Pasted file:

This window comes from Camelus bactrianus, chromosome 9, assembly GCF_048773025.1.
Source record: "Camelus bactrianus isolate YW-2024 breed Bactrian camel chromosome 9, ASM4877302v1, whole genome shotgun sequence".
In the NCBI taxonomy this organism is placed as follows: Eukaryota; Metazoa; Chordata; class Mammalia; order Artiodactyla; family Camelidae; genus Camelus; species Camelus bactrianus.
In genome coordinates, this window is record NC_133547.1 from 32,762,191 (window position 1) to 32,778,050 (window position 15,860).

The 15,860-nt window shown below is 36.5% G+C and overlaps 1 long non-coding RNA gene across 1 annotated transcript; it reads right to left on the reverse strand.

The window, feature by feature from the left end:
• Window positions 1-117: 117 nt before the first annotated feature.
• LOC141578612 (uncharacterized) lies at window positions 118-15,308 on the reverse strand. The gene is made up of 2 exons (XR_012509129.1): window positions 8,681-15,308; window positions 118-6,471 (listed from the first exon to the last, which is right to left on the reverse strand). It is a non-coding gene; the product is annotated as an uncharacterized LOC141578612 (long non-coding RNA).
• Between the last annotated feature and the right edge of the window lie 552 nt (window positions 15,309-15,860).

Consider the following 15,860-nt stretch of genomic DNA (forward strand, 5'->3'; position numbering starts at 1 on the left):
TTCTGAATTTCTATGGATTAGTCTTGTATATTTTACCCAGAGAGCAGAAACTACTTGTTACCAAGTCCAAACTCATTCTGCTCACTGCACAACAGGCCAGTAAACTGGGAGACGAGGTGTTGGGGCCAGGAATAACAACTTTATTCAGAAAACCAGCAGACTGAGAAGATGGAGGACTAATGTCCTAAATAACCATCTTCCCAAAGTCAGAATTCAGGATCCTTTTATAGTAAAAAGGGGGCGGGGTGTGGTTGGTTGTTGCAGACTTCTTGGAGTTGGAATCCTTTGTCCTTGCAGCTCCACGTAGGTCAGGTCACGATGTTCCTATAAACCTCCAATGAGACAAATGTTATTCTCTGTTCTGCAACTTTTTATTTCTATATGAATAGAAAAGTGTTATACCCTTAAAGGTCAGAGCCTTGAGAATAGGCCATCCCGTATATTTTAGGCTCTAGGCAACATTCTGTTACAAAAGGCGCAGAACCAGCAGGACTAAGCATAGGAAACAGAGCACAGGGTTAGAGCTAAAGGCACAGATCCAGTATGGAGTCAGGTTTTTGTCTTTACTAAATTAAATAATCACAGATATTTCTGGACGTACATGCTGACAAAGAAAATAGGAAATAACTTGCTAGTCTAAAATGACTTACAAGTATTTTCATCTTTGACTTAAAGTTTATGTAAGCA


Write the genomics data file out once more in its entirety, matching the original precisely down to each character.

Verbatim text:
This window comes from Camelus bactrianus, chromosome 9, assembly GCF_048773025.1.
Source record: "Camelus bactrianus isolate YW-2024 breed Bactrian camel chromosome 9, ASM4877302v1, whole genome shotgun sequence".
In the NCBI taxonomy this organism is placed as follows: Eukaryota; Metazoa; Chordata; class Mammalia; order Artiodactyla; family Camelidae; genus Camelus; species Camelus bactrianus.
In genome coordinates, this window is record NC_133547.1 from 32,762,191 (window position 1) to 32,778,050 (window position 15,860).

The 15,860-nt window shown below is 36.5% G+C and overlaps 1 long non-coding RNA gene across 1 annotated transcript; it reads right to left on the reverse strand.

The window, feature by feature from the left end:
• Window positions 1-117: 117 nt before the first annotated feature.
• LOC141578612 (uncharacterized) lies at window positions 118-15,308 on the reverse strand. The gene is made up of 2 exons (XR_012509129.1): window positions 8,681-15,308; window positions 118-6,471 (listed from the first exon to the last, which is right to left on the reverse strand). It is a non-coding gene; the product is annotated as an uncharacterized LOC141578612 (long non-coding RNA).
• Between the last annotated feature and the right edge of the window lie 552 nt (window positions 15,309-15,860).

Consider the following 15,860-nt stretch of genomic DNA (forward strand, 5'->3'; position numbering starts at 1 on the left):
TTCTGAATTTCTATGGATTAGTCTTGTATATTTTACCCAGAGAGCAGAAACTACTTGTTACCAAGTCCAAACTCATTCTGCTCACTGCACAACAGGCCAGTAAACTGGGAGACGAGGTGTTGGGGCCAGGAATAACAACTTTATTCAGAAAACCAGCAGACTGAGAAGATGGAGGACTAATGTCCTAAATAACCATCTTCCCAAAGTCAGAATTCAGGATCCTTTTATAGTAAAAAGGGGGCGGGGTGTGGTTGGTTGTTGCAGACTTCTTGGAGTTGGAATCCTTTGTCCTTGCAGCTCCACGTAGGTCAGGTCACGATGTTCCTATAAACCTCCAATGAGACAAATGTTATTCTCTGTTCTGCAACTTTTTATTTCTATATGAATAGAAAAGTGTTATACCCTTAAAGGTCAGAGCCTTGAGAATAGGCCATCCCGTATATTTTAGGCTCTAGGCAACATTCTGTTACAAAAGGCGCAGAACCAGCAGGACTAAGCATAGGAAACAGAGCACAGGGTTAGAGCTAAAGGCACAGATCCAGTATGGAGTCAGGTTTTTGTCTTTACTAAATTAAATAATCACAGATATTTCTGGACGTACATGCTGACAAAGAAAATAGGAAATAACTTGCTAGTCTAAAATGACTTACAAGTATTTTCATCTTTGACTTAAAGTTTATGTAAGCA